Vancouver had just won a faceoff in its own zone when Zadorov played an outlet pass from behind the net to Joshua. He held the puck for less than two seconds at center ice, which freed Conor Garland to fake a shot before firing an actual attempt a second later that sailed past Skinner for a 5-4 lead with 5:35 remaining.

Garland’s goal also underlined how the Canucks, after struggling to find their footing, outshot the Oilers 19-7 between the second and third periods.

“It’s something we’ll have to learn from a little bit,” Ekholm said. “When they score, it’s all about that next shift. They’re going to score. It’s not like we’re going to keep them to nothing. At the end of the day, we let them get three goals and put ourselves in a tough spot. Up until that point, we were in a really great spot, but we kind of gave it away, so that’s the disappointing part.”

Ekholm also said he thought quite a few of the Canucks’ goals were not due to the Oilers having a breakdown in their system. Natural Stat Trick’s metrics showed that while the Canucks had 10 high-danger chances, they had only one in 5-on-5 play in the third period while having a shot share of 42.1%.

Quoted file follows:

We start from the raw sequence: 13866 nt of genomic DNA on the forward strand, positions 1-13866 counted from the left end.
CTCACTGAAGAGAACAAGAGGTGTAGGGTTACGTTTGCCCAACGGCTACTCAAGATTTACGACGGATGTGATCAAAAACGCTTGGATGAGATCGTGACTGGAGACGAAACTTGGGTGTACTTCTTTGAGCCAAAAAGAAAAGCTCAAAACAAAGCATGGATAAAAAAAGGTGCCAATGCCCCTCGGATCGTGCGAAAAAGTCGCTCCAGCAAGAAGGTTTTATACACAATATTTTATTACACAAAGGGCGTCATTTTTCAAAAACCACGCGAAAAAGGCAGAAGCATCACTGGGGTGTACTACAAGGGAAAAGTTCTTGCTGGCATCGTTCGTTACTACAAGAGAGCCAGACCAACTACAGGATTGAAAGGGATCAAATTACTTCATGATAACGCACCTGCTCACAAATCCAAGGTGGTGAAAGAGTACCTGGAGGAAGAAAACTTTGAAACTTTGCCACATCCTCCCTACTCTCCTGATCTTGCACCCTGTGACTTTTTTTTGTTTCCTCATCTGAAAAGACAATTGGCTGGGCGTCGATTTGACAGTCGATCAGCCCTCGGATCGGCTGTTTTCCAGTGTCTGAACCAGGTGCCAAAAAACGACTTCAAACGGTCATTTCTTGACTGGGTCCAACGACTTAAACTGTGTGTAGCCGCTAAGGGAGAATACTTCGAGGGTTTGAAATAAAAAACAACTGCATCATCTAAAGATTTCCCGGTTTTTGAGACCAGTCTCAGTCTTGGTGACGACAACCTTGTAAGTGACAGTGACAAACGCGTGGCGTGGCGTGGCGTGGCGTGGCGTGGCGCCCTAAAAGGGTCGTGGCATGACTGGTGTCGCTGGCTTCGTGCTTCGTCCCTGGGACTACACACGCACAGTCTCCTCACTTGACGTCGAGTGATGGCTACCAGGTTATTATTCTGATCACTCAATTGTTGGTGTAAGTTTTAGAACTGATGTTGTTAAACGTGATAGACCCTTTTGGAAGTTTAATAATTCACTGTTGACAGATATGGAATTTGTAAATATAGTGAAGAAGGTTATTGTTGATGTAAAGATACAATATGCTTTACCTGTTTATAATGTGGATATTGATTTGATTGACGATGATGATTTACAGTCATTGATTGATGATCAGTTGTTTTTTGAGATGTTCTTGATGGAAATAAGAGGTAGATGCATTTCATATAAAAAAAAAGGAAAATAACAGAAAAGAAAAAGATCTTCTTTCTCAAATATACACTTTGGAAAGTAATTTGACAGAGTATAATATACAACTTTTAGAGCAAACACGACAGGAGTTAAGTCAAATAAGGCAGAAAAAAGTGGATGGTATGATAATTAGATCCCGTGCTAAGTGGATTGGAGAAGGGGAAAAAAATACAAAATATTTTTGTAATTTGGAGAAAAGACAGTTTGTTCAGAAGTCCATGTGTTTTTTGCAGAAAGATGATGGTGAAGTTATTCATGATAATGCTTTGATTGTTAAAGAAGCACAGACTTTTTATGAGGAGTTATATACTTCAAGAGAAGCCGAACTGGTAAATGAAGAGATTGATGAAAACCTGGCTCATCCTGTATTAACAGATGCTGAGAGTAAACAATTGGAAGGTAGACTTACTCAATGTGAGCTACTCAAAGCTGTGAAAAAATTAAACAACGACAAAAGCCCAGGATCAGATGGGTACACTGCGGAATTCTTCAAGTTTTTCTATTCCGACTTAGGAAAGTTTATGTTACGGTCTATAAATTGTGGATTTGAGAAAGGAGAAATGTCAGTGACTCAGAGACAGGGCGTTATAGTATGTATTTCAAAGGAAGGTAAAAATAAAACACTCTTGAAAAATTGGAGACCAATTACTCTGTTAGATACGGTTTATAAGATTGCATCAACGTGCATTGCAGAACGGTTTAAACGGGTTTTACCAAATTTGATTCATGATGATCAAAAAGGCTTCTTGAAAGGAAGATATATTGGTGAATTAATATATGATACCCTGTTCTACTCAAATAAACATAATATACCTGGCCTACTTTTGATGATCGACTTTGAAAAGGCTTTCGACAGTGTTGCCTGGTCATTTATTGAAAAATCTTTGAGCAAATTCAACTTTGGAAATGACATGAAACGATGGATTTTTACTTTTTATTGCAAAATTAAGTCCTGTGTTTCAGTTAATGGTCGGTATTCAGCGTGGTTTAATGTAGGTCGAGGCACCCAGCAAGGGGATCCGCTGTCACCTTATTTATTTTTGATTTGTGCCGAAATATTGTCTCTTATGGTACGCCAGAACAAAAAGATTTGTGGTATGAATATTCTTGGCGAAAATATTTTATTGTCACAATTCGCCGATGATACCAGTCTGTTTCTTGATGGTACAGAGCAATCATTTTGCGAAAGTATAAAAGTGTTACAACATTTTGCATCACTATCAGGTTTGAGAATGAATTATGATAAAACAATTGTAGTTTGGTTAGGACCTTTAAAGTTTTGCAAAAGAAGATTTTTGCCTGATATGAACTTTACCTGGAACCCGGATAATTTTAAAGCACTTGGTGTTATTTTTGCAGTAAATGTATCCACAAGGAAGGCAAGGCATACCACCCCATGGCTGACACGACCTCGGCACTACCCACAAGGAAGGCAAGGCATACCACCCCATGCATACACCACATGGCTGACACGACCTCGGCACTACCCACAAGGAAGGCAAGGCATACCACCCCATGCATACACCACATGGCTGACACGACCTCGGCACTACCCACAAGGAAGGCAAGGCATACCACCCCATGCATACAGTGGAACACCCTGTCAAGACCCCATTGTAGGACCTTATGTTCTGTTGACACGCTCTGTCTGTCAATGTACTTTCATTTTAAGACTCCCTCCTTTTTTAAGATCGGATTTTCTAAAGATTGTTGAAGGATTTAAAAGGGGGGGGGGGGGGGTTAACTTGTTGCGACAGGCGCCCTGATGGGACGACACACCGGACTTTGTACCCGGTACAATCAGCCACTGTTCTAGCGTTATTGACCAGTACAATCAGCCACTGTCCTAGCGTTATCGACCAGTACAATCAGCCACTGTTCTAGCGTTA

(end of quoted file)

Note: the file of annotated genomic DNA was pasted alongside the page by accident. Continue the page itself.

Oilers star center and captain Connor McDavid echoed that sentiment.

“I thought they were strange goals all around,” McDavid said. “We’ve scored some strange ones, too. In kind of a frantic game, you’re going to get that. Definitely some weird ones, some preventable ones, too. Overall, I didn’t mind our game.”

Oilers coach Kris Knoblauch said his team was a little too passive.

But did Knoblauch agree with his players that the system worked but didn’t get the desired results?

“There’s always things you can adjust,” Knoblauch said. “There’s going to be mistakes. … The players have to read and react. I thought they were in pretty good positions, and we didn’t have any major breakdowns.”

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Tigers blow 5-run lead, rally with 3-run HR in 9th




Tigers blow 5-run lead, rally with 3-run HR in 9th

DETROIT — Matt Vierling homered twice, including a tiebreaking, three-run drive off Jordan Romano in the ninth inning that gave Detroit a wild 14-11 win over the Toronto Blue Jays on Sunday after the Tigers wasted a five-run lead and recovered from a two-run deficit.